The Cranbrook Campus saw a $16.2 million expansion in 2007 with a new Academic building (Summit Hall) and a Trades facility (Pinnacle Hall) opening in September of 2007. The College also acquired the Gold Creek Trades and Technology Centre in 2007, the former TransCanada Gas facility.
A $12.7 million federal/provincial government-funded Knowledge Infrastructure Program Project was officially opened at the Cranbrook main campus on October 29, 2010. It included a grand new entrance hall and interior renovations to improve the delivery of services for students and the public, as well as additional classroom space.
2010 also saw the establishment of the College of the Rockies’ first degree: the Bachelor of Business Administration in Sustainable Business Practices. The BBA in Sustainable Business Practices is a four-year program that integrates social, economic and environmental theories and applications for sustainable business practices in a wide variety of fields.
On January 20, 2011 the BC Council on Admissions and Transfer granted College of the Rockies designation as a ‘receiving’ institution in addition to its former designation as a ‘sending’ institution. What this means is that the College is now able to expand its transfer pathways for students to and from the college.
From 543 students at five campuses in 1975, the 2014/15 academic year saw the enrolment of 2,267 full-time equivalent students at seven campuses. There are approximately 8,000 part-time Continuing Education registrants as well. International Education student enrolment has also grown to include over 200 international students from more than 30 countries.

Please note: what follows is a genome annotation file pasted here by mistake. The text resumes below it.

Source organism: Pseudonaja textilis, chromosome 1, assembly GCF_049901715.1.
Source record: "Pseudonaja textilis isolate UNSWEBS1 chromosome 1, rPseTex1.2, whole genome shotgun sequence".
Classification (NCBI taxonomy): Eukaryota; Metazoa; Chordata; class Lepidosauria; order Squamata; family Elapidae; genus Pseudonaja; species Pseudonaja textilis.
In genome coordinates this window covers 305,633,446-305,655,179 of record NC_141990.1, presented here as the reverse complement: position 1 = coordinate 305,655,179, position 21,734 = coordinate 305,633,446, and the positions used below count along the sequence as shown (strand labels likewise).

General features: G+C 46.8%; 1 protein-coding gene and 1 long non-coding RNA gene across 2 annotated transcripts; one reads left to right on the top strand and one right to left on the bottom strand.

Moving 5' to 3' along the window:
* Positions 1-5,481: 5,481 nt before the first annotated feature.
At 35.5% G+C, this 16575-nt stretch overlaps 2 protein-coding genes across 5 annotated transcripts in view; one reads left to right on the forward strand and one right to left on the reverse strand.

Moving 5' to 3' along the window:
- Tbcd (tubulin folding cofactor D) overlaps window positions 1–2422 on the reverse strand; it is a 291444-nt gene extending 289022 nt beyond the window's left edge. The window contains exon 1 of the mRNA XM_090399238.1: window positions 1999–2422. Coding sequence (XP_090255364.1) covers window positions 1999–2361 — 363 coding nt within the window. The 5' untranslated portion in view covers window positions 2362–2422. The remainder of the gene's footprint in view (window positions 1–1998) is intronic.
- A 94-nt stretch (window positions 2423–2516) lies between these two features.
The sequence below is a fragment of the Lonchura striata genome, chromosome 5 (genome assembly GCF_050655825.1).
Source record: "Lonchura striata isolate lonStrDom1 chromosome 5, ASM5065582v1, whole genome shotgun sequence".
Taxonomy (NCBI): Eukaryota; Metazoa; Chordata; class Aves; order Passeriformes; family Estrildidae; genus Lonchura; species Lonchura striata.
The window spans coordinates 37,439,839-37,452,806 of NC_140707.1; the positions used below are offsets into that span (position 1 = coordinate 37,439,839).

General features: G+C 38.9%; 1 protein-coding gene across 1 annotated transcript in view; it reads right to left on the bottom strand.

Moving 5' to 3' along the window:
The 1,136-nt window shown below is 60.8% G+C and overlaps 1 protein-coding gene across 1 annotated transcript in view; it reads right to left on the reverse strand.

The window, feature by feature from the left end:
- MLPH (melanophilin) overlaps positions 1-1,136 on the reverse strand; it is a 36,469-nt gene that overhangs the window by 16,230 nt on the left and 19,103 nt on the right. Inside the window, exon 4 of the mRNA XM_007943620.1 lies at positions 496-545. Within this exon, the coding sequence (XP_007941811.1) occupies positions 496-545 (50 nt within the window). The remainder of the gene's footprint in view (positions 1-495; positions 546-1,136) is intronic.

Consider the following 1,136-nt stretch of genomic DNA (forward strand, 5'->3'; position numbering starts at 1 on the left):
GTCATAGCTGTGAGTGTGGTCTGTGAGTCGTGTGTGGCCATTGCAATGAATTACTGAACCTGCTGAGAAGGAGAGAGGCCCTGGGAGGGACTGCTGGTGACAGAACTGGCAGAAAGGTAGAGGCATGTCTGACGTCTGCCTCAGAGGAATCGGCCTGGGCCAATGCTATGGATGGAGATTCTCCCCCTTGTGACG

From 24 employees and a $1.2 million annual budget in 1975, in 2014 College of the Rockies had over 850 employees and a $38.9 million annual budget. It serves a regional population of 85,000 over a 45,000 square kilometre area and contributes over $200 million to the regions economy.
As the College continues to grow it has also continued to revise and expand its on-campus program and course offerings. The range of programs includes University Studies, Business, Health, Fire Services Training, Global Studies, Kinesiology, Office Administration, Child, Youth and Family Studies, Tourism and Recreation, Information Technology, Trades and Adult Upgrading.
Keeping up with the latest course-delivery technology has seen the popularity of College of the Rockies online courses more than double in the past five years to more than 1,000 online students from all over the world.
|August 1975 – August 1977||Gary Dickinson|
|August 1977 – February 1982||Dr. Lorne Ball|
|March 1982 – August 1993||J.L. (Jake) McInnis|
|September 1993 – August 1994||Dr. Lawrence Szalanski|
|September 1994 – January 2001||Dr. Wm. Berry Calder|
|April 2001 - August 2013||Dr. Nicholas Rubidge|
|September 2013 - present||David Walls|